I’ve been thinking a lot about accessibility lately. And it seems like the restaurant world is, too: The Washington City Paper recently published a great, long-form piece by Laura Hayes about the lack of accessibility in D.C.’s restaurants. Today, Washington Post restaurant critic Tom Sietsma announced that he will start including accessibility information in his reviews, after years of being asked about it by his readers. Including information like this in restaurant reviews is important: critics like Sietsma can make or break restaurants, they send business to restaurants’ doors, help fill their tables, and can take their brand to new heights (or severely tarnish it). When a critic slams a particular dish, or a negative review is published, restaurant owners often scramble to make amends and right their wrongs. Food critics wield considerable power. And when they make an effort to call out the ways an establishment is or is not accessible to people with disabilities, it can actually have the effect of making more establishments accessible. It incentivizes accessibility, which is something to be applauded.
There is a tremendous amount of overlap in accessibility for people with disabilities and fat people. And there are plenty of fat people with disabilities who have to worry about whether you have a ramp or your “accessible” entrance to your fine dining restaurant is next to the dumpster, or whether your restaurant is so loud they cannot hear their dining companions, or the lighting is so dim they cannot see their friend signing to them at dinner, on top of worrying about whether you’re going to stick them in a too-small booth. But even for those of us who don’t otherwise have to worry about accessibility due to a disability, if a restaurant’s tables are too cramped for a wheelchair to navigate easily, it’s probably going to be a nightmare for a fat person to find their way to their table without a few accidents, too. Same goes for most seating and restrooms.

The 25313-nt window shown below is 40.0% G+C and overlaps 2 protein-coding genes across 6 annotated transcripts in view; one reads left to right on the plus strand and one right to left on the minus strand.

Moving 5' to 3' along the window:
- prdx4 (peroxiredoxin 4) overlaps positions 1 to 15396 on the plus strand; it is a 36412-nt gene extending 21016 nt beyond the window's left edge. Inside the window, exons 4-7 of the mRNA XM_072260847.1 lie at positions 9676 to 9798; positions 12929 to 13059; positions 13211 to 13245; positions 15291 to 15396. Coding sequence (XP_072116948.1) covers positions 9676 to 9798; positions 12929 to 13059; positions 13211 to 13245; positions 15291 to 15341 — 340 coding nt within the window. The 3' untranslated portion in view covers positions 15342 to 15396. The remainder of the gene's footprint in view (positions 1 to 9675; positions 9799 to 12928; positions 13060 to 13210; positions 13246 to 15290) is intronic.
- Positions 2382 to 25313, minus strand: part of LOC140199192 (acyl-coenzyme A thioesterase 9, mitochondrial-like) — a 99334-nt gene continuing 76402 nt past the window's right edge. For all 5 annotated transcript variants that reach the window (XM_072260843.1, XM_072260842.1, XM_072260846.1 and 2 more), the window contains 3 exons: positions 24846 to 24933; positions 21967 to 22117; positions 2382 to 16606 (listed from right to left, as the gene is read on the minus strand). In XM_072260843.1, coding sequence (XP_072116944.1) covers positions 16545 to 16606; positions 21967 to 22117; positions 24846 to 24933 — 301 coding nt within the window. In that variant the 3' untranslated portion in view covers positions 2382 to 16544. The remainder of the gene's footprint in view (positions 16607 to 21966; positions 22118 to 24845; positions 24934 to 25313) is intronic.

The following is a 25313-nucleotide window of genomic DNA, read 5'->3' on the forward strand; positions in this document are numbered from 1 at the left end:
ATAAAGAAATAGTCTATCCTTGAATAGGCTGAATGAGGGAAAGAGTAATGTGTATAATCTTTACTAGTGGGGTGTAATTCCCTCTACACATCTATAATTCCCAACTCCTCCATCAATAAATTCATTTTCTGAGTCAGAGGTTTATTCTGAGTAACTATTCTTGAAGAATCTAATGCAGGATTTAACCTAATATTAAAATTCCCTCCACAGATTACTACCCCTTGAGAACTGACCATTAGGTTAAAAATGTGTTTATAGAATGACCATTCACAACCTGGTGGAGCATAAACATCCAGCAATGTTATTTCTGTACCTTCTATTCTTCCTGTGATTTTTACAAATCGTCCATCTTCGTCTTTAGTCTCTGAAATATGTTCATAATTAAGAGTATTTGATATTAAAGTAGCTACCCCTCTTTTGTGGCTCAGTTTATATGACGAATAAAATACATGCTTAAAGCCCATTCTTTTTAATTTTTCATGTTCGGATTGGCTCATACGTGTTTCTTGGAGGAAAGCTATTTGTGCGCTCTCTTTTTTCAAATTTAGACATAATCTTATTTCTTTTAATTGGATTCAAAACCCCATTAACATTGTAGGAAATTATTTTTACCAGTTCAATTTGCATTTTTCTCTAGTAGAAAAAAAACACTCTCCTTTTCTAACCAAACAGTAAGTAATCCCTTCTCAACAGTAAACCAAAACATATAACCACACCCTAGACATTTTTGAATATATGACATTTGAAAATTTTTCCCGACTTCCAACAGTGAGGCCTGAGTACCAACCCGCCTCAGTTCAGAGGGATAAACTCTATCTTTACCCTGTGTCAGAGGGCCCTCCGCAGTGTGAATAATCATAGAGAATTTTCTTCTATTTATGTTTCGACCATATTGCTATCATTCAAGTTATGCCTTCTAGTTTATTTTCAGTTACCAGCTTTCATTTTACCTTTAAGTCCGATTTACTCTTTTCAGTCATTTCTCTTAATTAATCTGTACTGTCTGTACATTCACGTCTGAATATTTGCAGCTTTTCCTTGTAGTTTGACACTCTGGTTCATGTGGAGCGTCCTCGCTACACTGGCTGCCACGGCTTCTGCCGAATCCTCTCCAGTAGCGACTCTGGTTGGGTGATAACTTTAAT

I was struck by a quote from the City Paper article, from Cara Liebowitz:
“There’s this stereotype that we’re sad pitiful people who sit at home collecting benefits,” Liebowitz says. “We contribute to the economy like everyone else. If you’re not accessible or your attitude isn’t welcoming, you’re losing business … I hate having to frame it in terms of business.”
This is true of fat people, too. The average American is fat. We are employees, we contribute to society, we want to spend money on nice dinners out sometimes, and restaurants lose business by not being accessible to us. It’s also maddening to repeatedly have to break this down into economic terms for restaurants and other businesses to get them to include us, because we’re people. We deserve clothing in our size, because we are human beings, and like to wear clothing that both fits us and expresses some of our personal style. Yet, we consistently have to make the point that we’re a great money-maker to clothing companies. And restaurants, yes, they’re losing our business too by not being accessible to fat people. But we’re also just people. We want to be able to have brunch without spending time trying to find pictures of the restaurant’s seating online, or celebrate our anniversaries and promotions and special occasions at dinner without having to the metal arms of a chair digging into your thighs to such a degree that you leave with bruises. We can argue economics. But what it comes down to is simply acknowledging our humanity and that we exist in our communities.